An M7 stands in the loop with its train of Maunsell carriages and a parcels van, prior to possibly turning the engine, ready for its return to some fictitious ‘Southern’ destination! We are aware that loco men often preferred to turn even tank engines when they could, for a more comfortable journey. This loco is a superb example of Tom Mallard’s work.
A few wagons emerged relatively unscathed from the recent critical assessment, some requiring perhaps no more than some minor TLC. For others, a new etched underframe from the Brassmasters/Finney range, was enough to make an appreciable difference. This 5 plank ‘Cumberland’ slag wagon rests at a wharf siding. Its a proprietary item with replacement P4 wheel sets and 3 link couplings. Weathering was undertaken by Neil Podbery.
These have now been done as quite war weary, with replacement planks fitted but not painted & written. Some of the local trader wagons will have their moulded underframes replaced soon to keep the finescale standard up.
There are a number of planned events for the nostalgia dragster community for this year, so when the weather clears up a bit, I have a load of chores to finish to ready American Pie for another season of Wild Bunch participation. This low quality screen grab image shows Dan successfully bringing the slicks up to temperature. I will provide a link to forthcoming events as soon as I have confirmation.
This OO gauge layout under construction will be called Notisham, and it depicts a station near Ely in the last years of steam. This shows the recently fitted 2D alloy sheet backscene in position, depicting a Cambridgeshire Fens landscape, with a typical flat skyline and clouded sky above, with its layers receding to distance. It still needs blending into it’s foreground at this early stage as part of the process, with colour matching of scatter, and a boundary to railway owned land as fencing and hedgerow. The first mockup of a 3D layer has been placed in front of a large tilled field to judge size and height, and a suitable train included to show relative scale. Adrian Norman.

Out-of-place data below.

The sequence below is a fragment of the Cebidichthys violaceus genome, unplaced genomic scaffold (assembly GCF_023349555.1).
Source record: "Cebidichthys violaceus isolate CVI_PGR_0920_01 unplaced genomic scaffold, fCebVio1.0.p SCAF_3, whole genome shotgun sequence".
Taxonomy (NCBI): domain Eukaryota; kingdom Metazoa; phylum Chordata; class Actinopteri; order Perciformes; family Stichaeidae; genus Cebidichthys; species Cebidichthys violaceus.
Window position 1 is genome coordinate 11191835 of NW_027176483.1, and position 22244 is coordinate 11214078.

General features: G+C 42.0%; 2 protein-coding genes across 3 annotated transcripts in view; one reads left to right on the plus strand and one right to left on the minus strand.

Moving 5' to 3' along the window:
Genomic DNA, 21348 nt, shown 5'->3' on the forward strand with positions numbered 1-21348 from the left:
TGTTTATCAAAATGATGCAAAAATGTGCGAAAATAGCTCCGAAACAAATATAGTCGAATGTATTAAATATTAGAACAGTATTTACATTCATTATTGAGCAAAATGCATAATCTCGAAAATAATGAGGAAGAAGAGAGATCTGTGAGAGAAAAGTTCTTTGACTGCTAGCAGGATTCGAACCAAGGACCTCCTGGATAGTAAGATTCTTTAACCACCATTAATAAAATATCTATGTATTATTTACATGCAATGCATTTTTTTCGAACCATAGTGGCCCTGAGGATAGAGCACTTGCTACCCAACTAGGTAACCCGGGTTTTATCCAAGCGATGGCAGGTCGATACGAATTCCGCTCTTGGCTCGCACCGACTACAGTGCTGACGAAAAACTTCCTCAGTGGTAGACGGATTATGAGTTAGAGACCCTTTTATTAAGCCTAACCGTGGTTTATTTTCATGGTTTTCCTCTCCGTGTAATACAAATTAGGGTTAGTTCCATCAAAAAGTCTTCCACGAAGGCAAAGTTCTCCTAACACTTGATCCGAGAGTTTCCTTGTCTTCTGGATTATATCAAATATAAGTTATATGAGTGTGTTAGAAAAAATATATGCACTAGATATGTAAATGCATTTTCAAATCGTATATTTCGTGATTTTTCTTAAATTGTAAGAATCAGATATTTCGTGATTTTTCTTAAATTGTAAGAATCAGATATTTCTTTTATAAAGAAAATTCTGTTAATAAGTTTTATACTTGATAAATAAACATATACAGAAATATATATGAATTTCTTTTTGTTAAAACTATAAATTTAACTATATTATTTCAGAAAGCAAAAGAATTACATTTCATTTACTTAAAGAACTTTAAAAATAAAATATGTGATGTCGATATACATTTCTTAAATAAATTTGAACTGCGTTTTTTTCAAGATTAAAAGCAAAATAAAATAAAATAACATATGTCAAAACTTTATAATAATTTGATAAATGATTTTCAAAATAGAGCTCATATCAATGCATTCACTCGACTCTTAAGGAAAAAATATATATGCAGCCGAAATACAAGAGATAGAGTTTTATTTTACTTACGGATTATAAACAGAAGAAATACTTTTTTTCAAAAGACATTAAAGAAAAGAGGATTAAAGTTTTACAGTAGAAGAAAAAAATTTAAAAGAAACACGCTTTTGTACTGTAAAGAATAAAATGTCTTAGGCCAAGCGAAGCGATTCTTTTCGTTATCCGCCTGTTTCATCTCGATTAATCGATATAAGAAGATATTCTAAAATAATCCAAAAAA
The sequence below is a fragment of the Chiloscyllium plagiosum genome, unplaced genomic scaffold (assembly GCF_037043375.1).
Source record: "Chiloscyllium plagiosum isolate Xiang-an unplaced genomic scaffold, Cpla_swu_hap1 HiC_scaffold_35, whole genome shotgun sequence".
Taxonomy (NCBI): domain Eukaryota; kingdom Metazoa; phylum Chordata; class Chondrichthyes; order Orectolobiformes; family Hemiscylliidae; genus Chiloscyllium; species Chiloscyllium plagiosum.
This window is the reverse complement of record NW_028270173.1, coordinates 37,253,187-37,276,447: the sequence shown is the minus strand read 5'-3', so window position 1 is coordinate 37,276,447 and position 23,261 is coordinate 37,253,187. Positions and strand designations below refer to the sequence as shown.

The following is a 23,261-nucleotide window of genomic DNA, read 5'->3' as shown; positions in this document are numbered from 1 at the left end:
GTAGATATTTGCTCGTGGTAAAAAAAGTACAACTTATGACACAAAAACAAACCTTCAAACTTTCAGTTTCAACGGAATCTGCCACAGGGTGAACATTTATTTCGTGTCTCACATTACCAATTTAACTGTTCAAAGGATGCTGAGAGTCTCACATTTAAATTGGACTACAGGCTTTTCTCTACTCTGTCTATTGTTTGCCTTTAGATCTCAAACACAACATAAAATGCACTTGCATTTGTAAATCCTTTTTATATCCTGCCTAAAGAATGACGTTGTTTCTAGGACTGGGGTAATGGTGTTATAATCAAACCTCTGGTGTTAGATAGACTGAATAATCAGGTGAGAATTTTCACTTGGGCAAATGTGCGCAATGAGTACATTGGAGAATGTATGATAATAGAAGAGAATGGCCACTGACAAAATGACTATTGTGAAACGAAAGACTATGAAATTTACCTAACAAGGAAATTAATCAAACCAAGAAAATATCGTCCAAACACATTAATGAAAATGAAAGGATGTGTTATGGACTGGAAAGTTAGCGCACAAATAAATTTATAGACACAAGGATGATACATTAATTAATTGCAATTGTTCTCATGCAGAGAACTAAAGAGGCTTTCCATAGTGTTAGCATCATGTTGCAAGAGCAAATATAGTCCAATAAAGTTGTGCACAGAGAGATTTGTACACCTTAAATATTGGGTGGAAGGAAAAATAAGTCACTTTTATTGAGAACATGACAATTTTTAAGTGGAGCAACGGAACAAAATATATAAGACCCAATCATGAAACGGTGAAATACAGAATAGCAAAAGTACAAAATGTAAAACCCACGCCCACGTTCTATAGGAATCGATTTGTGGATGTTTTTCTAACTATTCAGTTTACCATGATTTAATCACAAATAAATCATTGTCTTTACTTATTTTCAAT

Below the clouded sky, I have included; Cut wheat, Sugar beet growing, Cabbages growing, and Black peat soil as a prototypical variety of local crops, and I’ll be including some distant buildings later on, such as barns and farm houses. Occasional drains run between field boundaries, so I have included them as well.
I am trying to put together a series of articles for the Missenden Abbey modellers and I’ll see whether I can do one on adding a farm into a landscape. It certainly does depend on the density and size of farms and barns as to how many appear, but it is an attractive and prototypical landscape feature to include, especially if you have a long and repetitive backscene that turns out to be too featureless. This one is Aberayon Farm in 2D, and I’ll see if I can get round to doing some useful notes on horizon lines, applying generate a panorama and so on.